Anyone who knows me knows how extremely excited I was for the HoloLens, the Mixed Reality device being developed by Microsoft. When I saw the live demonstrations of the device, I knew I had to have it.
All that being said, as excited as I was about the HoloLens, I was excited about it for reasons beyond my usual. HoloLens has tremendous potential in the fields of science, medicine, construction, education, and engineering. I was not really sure how it would fare as a gaming device, however. It seemed likely that casual games could find a home there, but could a device that overlays holograms onto the real world be home to a deep narrative experience?
Well, now I’ve played the game Fragments on HoloLens, and I am convinced.
Fragments was developed by Asobo Studios in cooperation with Microsoft Studios. I am probably one of the only narrative-focused game reviewers in the world with access to this game, which is a pretty bizarre feeling. Since it’s of course a Microsoft game, I won’t be reviewing it per se, but I will tell you what it’s all about so you can have an idea of the experience.
Fragments is the crime-solving sort of adventure game. The first thing that happens in the game is that the HoloLens scans your environment, and puts it into the memory of the device. It looks for couches, tables, walls, floors, ceilings. When the actual game begins, a virtual assistant, named Hamish, explains the story of the game. You’re a detective whose job it is to search people’s memories for clues. The game will overlay a crime scene into your real environment. This is framed as a dive into the memories of the victim.
You walk around this half-virtual crime scene looking for real clues. An important clue might be sitting on your actual countertop or on your floor. The clues place themselves relative to the shape of the environment you are already in. The HoloLens might fix new patterns to the walls and floor, set virtual objects on your real countertops, or even hide clues up in virtual holes in your ceiling. A crime lab is virtually fixed to a blank wall in your room. Interactions are done with voice and with gestures, tapping on virtual objects to move them and inspect them. If you think about what you’re doing for five seconds, you will feel a little ridiculous, because you are staring at a blank wall, clicking on things that are not there.
The game early in encouraged me to pick up a real pad of paper to write down clues. This already cemented it as one of my favorite sorts of games.
At one point, there is an interrupt from the game’s bad guy, and there he is, just standing in your kitchen, taunting you. He says your house is very nice. Only you can hear and see this person. It is a totally surreal experience.
Here’s a thing that really surprised me: Fragments is not just a tech demo. It’s a full length game with an actual story. I was expecting a short experience, and got about five hours of gameplay. It also has adaptable difficulty, meaning that if you are getting stuck on a particular puzzle it will slowly hint you toward a solution. There’s several minigames within the larger game as well: stuff like assembling something that’s broken, or, later, guiding a camera drone robot toward a destination with gestures.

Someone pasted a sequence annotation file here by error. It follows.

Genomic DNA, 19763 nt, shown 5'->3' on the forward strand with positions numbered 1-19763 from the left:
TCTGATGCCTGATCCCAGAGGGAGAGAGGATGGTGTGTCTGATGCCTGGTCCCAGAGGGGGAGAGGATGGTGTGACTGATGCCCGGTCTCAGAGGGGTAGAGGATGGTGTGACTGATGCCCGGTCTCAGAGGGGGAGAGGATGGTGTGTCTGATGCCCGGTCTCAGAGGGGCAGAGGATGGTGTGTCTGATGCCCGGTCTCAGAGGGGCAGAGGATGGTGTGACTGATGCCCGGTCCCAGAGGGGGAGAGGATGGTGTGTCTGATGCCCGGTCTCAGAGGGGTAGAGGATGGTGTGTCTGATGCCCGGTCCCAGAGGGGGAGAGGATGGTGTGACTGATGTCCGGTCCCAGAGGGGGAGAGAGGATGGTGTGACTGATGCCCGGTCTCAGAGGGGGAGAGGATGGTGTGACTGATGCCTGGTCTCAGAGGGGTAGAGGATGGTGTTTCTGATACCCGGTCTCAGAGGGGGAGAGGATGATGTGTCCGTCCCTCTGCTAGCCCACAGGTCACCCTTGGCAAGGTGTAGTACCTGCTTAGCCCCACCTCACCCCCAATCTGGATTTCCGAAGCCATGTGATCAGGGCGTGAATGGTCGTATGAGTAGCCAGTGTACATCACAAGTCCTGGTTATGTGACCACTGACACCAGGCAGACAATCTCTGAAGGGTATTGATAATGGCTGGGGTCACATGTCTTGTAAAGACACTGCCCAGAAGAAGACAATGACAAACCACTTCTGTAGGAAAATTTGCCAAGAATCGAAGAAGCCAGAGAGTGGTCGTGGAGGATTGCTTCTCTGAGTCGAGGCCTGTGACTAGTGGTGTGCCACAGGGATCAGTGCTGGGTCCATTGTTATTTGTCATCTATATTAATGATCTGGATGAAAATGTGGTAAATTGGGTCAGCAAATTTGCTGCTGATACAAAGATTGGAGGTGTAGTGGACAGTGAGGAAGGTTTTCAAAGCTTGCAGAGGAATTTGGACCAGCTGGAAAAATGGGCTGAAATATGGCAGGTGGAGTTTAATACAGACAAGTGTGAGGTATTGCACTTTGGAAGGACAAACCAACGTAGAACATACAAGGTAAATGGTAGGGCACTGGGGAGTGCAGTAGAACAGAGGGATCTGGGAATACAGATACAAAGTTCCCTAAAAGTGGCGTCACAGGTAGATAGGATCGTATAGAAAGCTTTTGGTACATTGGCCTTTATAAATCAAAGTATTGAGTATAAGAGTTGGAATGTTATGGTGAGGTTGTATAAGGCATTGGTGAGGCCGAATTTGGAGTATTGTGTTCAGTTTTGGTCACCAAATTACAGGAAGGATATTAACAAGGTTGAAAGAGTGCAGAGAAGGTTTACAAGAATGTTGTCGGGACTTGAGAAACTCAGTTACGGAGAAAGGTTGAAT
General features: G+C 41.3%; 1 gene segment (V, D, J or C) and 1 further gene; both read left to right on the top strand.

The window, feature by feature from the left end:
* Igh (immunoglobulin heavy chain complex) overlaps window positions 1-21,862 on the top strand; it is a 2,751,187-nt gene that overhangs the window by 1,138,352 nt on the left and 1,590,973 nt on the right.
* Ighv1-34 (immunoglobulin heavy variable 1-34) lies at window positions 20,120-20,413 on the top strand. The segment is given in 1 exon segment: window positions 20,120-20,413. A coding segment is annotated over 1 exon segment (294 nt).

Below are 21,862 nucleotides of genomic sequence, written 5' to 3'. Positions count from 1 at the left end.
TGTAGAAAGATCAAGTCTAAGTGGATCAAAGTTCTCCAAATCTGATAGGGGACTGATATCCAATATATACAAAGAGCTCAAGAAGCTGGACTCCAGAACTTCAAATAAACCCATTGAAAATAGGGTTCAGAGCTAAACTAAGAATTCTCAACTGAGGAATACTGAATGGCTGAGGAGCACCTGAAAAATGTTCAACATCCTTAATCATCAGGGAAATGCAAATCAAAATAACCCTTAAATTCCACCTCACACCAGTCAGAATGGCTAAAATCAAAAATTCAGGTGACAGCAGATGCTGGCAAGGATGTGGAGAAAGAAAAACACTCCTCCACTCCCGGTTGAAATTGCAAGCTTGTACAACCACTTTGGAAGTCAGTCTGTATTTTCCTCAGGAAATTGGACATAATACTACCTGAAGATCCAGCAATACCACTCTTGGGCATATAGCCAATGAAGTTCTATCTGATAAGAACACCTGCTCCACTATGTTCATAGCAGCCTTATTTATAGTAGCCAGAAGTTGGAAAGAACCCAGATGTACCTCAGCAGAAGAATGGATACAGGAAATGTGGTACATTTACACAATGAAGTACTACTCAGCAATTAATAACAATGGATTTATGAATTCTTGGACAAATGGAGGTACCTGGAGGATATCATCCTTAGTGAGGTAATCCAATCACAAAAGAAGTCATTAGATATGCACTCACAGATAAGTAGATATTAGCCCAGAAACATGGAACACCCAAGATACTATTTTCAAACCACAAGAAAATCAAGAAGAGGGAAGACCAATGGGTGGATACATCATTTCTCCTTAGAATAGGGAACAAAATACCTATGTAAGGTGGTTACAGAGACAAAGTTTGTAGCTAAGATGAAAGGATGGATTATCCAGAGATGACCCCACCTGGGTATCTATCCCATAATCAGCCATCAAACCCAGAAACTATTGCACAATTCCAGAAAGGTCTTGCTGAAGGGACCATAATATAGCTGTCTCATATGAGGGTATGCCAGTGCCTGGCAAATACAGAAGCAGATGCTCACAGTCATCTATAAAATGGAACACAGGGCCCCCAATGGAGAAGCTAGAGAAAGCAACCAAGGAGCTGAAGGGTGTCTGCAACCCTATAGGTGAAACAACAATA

It took me a few sittings (well, really, you stand up and walk around) to get through the game. This is partially because I couldn’t initially use the HoloLens for too long without a headache. I think this is just the reality of wearing an entire computer on your forehead; the HoloLens is standalone and not tethered to anything like the Oculus or Vive. I’m getting used to it pretty quickly though. I didn’t develop any nausea or simulation sickness, which I used to on VR devices, but in Mixed Reality you don’t really lose a sense of the space you’re actually in so that problem is minimized.
It is hard to separate my experience of the actual game from being dazzled by the technology that made it possible. But the game is very worthwhile for anyone like me who is a big fan of crime solving adventure games. I’m not talking about the story directly too much, but it feels weird to discuss it in depth when it’s a mystery and designed to unravel as you play. I will say that I really liked it though. There’s also a lot of women in the game, yay!
What the HoloLens really necessitates is a total rethink of some game genres. Puzzle solving and more casual games are going to be a good fit for initial developers but a deeper story based experience is totally possible. For myself, I’m thinking now about the possibility of an “Escape the Room” game and how the HoloLens might work together with an environment that’s already a pre-set game environment as well. A strong HoloLens experience may be more about interactions with people and interactions with objects in an environment. When you can’t really have a big environment to move around in, you lose the “big open world” genre but you gain something else: the ability to create a small environment in great depth and detail, and the possibilities of a more intimate exploration. This is something I love to see in interactive fiction and it’s going to be awesome here.
If you want to get started developing your own game and app ideas for the HoloLens, check out the hub for Holographic Development. The Unity Holographic engine allows interacting with an emulator so even if you don’t have a physical device yet, you can start work on your idea. I found this emulator tutorial particularly helpful in understanding how the device gets data. It’s also really easy! If you’re used to Unity and C# it will take you less than an hour.
If you have ideas, there’s also the Share your Idea campaign. It’s a unique opportunity to have developers build your idea and resulted in the open-source Galaxy Explorer application. Let Microsoft know what your cool ideas are or use the open source code to get started right away on making them!